Therefore, it is imperative that people examine and carefully consider their pocket litter and attempt to reduce that litter to only those items that are absolutely necessary. This is especially true of people traveling in areas with high crime or intelligence threats, but the concept is universal. One can have a wallet, purse or cellphone stolen at a place of worship, the supermarket or the gym. It is also important to remember that pocket litter inadvertently tossed into the trash can be recovered and exploited by criminals.
Recovering from the theft of a purse or cellphone is difficult enough under the best of circumstances, but it is much more difficult if one does not know what information was compromised or if one unnecessarily exposed documents and information to theft. For example, many people needlessly carry their original social security cards or write their social security numbers and ATM pin numbers down rather than memorizing them. People should maintain a list of the credit cards they carry with them, along with contact numbers for those card companies in a separate place.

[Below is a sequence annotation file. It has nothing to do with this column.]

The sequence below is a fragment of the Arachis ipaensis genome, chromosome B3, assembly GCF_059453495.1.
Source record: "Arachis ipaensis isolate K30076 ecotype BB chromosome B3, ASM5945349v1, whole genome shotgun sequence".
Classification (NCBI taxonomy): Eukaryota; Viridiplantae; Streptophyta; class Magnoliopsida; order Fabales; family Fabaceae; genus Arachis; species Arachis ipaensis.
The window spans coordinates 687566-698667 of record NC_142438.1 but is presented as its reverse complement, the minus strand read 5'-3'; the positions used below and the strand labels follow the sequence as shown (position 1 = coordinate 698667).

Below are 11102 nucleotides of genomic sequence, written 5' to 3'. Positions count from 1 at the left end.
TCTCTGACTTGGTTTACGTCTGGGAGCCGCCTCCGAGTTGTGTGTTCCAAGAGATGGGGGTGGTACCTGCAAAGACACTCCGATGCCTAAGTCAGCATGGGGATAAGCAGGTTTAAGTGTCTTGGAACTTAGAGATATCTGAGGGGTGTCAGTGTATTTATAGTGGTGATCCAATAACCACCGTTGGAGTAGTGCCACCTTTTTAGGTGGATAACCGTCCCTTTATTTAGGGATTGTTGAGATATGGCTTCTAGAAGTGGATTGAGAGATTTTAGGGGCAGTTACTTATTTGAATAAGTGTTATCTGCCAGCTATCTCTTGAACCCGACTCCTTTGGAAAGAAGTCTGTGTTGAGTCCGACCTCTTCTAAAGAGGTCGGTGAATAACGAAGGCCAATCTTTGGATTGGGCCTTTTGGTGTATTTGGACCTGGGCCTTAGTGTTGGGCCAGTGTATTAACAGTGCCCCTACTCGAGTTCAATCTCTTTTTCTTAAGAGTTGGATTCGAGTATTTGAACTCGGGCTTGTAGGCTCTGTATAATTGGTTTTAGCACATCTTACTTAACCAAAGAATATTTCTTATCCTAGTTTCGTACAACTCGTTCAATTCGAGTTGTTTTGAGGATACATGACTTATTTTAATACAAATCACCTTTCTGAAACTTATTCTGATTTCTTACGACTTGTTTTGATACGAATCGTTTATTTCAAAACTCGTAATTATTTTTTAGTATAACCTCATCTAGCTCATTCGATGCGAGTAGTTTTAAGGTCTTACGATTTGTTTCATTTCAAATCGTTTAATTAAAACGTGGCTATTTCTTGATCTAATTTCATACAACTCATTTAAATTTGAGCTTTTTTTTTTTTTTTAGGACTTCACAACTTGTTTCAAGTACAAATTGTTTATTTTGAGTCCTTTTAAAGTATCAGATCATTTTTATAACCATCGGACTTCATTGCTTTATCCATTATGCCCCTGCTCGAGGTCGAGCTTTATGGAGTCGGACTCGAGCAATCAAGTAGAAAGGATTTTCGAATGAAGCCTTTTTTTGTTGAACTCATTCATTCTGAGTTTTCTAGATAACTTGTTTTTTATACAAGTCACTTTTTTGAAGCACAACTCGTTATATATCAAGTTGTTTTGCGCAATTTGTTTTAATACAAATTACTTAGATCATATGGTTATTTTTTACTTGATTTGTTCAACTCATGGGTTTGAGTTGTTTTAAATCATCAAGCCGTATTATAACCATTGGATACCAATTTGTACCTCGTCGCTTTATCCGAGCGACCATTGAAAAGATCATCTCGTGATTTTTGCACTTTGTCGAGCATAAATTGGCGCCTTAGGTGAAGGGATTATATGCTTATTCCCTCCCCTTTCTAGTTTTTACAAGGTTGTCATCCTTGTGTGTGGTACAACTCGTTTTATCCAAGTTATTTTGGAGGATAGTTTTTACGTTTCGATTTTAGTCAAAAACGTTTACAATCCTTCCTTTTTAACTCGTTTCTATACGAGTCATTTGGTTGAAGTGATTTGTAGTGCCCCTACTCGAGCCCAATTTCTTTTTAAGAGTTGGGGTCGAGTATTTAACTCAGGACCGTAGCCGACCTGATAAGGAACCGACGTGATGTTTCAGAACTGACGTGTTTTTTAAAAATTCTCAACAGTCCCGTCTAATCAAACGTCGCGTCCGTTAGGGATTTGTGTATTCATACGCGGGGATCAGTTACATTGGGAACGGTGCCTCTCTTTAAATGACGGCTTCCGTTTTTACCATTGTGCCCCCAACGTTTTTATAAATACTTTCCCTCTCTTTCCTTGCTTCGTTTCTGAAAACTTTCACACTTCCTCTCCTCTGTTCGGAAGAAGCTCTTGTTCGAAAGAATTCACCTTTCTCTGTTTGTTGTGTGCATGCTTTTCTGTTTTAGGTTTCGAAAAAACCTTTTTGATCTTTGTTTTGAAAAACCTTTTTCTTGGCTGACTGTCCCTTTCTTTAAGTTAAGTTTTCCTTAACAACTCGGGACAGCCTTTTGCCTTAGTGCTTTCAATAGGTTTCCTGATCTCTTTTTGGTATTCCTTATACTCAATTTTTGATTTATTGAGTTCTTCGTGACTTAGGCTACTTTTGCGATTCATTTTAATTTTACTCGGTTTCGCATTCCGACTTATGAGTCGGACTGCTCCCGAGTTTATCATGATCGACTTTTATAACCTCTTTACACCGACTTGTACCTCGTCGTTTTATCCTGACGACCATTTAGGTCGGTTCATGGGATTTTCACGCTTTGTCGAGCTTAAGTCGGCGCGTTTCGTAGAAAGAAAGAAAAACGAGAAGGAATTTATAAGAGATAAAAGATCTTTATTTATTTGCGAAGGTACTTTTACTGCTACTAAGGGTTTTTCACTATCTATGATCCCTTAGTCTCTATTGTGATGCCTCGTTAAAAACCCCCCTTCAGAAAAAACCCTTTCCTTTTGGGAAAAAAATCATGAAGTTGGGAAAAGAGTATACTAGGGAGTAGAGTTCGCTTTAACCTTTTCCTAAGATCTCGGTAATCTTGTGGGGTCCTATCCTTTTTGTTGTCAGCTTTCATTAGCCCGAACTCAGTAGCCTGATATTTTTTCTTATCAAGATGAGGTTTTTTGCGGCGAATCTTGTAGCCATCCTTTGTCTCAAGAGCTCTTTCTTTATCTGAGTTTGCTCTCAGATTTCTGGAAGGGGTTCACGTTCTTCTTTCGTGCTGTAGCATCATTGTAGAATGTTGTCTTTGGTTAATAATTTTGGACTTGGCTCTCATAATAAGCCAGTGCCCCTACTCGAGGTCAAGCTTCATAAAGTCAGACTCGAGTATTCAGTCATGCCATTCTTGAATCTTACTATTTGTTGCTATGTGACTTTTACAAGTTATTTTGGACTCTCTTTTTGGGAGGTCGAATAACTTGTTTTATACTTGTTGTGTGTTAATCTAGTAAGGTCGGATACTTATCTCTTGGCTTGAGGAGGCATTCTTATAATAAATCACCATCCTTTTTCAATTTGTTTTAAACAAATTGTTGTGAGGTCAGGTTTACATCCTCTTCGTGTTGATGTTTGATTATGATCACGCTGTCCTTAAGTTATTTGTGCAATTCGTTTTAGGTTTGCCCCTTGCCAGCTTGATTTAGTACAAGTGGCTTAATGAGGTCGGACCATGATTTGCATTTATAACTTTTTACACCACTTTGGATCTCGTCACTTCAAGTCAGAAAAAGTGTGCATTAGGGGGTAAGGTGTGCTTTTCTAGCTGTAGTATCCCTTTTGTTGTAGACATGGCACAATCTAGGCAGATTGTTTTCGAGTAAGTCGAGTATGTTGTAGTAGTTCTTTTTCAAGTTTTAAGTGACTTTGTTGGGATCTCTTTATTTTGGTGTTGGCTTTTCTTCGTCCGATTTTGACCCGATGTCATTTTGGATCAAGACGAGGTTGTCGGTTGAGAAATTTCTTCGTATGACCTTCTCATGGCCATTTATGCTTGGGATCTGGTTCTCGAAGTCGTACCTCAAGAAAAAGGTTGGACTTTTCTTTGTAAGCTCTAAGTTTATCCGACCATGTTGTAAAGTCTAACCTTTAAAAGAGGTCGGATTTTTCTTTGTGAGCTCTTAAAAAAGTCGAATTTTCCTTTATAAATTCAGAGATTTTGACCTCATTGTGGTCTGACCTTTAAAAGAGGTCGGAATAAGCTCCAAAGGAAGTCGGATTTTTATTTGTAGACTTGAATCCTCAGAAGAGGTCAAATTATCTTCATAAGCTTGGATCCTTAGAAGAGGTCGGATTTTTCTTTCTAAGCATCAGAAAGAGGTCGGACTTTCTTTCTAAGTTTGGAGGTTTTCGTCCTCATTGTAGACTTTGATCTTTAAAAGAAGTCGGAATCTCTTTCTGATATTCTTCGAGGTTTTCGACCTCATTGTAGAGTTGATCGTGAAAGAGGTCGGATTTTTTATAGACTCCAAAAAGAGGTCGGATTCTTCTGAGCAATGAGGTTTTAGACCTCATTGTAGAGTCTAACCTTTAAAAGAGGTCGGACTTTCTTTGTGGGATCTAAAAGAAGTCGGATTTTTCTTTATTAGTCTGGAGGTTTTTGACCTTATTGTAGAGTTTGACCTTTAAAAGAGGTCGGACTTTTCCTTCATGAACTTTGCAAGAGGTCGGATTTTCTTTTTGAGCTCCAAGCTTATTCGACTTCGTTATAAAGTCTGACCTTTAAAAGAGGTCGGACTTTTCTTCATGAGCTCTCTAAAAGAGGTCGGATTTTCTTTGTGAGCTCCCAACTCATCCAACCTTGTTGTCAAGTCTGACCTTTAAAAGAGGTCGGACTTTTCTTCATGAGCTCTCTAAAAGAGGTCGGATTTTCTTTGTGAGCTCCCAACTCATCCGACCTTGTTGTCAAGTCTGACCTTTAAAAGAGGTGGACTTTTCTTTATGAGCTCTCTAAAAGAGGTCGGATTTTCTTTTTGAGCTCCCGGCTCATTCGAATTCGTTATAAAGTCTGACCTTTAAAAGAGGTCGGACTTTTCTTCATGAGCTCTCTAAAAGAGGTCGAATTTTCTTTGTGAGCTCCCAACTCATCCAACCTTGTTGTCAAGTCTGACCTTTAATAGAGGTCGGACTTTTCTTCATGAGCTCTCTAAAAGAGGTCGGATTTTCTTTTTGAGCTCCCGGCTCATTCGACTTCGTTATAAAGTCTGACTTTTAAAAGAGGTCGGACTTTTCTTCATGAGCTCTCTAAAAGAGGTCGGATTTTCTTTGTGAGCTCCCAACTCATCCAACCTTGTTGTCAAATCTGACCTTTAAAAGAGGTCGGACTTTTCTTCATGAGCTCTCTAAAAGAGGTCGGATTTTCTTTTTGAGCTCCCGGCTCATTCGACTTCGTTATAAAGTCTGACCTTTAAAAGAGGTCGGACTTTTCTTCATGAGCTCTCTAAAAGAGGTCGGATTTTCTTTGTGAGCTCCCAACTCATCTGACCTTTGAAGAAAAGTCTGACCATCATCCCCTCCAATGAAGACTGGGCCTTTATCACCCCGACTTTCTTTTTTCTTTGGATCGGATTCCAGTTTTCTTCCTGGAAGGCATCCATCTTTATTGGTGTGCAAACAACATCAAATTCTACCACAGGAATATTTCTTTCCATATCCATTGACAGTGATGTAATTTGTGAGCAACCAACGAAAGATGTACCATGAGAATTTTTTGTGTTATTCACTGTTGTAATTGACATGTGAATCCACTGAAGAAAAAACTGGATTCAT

While there are many vulnerabilities associated with smartphones, locking them with passwords and using encrypted files for storing information such as account numbers and passwords are steps in the right direction. These measures may not save a terrorist suspect from the computing power of the U.S. National Security Agency, but they will likely prevent most thieves from accessing your important information.